“I was in hospital for 10 days and since I was pregnant, they had to change the IV antibiotics they could give me as well as reducing pain medication.

“The doctors told us not to get our hopes up because it probably wouldn’t work out. We both knew that this baby was a miracle, so I told the nurses that they weren’t allowed to talk about the pregnancy not lasting around me. I knew that the more they talked about it, it would make me scared and I didn’t need that.

Hannah with her husband Ryan and their daughter Hadley. MDWfeatures / Hannah Rosenfelder

“I was told as a little girl I might never walk, that I’d be short and have speech problem, but these things never happened. I knew we were given this gift for a reason. I prayed the night we found out and I felt this peace that she was safe. I never worried about her or feared whether she was okay. I knew that she had a special calling and she was safe in me.

“My pregnancy was easy because most of the symptoms like nausea, water weight and fatigue were all things I was used to dealing with. The third trimester was difficult because my body was working so hard, I ended up in the hospital every few weeks with an infection.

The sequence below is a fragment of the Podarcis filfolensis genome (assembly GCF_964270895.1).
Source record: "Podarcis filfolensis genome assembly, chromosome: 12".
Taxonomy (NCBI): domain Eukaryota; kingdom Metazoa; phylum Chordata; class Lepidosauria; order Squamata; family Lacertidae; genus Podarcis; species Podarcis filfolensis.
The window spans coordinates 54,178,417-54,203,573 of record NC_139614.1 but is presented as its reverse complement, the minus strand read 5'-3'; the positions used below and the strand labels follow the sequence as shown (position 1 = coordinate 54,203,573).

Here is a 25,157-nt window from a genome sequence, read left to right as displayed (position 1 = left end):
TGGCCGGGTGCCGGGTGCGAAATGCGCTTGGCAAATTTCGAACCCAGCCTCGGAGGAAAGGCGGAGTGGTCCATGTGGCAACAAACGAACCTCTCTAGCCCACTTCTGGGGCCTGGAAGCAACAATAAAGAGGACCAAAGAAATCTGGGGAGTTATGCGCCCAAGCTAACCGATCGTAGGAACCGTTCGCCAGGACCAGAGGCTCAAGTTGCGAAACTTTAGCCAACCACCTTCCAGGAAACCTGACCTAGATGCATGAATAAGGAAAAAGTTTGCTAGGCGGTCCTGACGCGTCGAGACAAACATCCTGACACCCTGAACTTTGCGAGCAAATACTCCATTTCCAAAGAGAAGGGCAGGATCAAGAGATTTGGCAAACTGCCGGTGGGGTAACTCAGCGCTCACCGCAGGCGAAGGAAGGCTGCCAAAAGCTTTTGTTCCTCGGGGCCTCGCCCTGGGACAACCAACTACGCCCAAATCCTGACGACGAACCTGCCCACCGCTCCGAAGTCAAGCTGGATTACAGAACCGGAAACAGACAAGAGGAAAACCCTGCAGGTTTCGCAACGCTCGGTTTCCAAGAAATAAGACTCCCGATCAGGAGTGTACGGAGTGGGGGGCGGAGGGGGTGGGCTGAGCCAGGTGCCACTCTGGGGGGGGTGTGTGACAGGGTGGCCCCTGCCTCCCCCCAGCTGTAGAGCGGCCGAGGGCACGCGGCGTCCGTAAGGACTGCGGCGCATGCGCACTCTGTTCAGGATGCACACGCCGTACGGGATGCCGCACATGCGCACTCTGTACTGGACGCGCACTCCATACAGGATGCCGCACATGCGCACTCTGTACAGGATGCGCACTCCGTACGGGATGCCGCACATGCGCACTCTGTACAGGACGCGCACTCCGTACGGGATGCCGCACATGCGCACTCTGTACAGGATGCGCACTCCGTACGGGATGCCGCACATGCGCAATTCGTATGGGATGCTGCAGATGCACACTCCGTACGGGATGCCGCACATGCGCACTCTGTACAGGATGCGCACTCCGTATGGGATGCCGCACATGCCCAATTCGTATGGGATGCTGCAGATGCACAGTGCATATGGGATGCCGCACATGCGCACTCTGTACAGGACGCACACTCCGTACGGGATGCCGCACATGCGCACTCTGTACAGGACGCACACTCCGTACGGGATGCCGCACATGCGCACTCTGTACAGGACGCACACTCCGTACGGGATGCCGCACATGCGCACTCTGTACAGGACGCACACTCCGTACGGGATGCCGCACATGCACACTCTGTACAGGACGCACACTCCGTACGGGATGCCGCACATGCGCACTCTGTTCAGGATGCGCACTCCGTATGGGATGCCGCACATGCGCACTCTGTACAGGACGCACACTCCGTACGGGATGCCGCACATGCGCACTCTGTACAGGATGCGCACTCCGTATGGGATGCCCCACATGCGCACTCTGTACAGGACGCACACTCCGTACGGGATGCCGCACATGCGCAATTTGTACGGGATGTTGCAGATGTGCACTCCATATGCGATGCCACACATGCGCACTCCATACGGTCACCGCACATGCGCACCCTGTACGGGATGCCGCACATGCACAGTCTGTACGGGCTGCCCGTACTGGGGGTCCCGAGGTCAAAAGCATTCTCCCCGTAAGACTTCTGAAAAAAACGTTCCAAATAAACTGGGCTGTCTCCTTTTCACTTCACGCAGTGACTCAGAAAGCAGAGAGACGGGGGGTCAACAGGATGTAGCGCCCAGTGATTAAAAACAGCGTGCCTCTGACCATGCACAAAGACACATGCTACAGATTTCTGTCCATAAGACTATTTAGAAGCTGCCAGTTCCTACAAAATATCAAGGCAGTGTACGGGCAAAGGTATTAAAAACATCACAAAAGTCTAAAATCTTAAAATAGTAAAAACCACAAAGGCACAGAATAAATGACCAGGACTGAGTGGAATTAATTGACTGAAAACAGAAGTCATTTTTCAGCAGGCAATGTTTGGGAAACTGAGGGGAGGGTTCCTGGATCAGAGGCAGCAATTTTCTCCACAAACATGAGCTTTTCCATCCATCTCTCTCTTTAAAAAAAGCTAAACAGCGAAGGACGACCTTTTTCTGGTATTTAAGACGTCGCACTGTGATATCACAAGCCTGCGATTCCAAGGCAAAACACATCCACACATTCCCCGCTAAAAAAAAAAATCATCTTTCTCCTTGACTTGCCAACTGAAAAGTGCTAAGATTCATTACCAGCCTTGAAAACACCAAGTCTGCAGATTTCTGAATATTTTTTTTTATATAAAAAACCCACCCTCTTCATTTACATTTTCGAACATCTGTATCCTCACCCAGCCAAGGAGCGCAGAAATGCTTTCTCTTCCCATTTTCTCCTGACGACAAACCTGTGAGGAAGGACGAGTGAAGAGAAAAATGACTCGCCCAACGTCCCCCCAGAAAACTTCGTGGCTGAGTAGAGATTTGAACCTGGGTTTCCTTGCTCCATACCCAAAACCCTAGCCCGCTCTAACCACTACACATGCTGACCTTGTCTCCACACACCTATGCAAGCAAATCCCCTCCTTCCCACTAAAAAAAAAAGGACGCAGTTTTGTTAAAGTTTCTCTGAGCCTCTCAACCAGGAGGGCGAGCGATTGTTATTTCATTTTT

“I went in at 37 weeks to be induced because my body couldn’t handle much more. I was terrified to be cut open while awake but I knew it was what I had to do. They prepped me and then waited for my transplant team to come into the room, and minutes later Hadley was born.

“The moment I held her it was like everything stopped. I couldn’t believe I was holding this precious baby that everyone else said was impossible. I felt so much gratitude to my donor families because if it wasn’t for them, I would never have had her. Hadley has given me another reason to keep fighting for my health.

“I want people to know that what you have been through doesn’t define you. For so long I felt like an outcast and the sick girl, but that’s not true. We’re so much more than our circumstances.”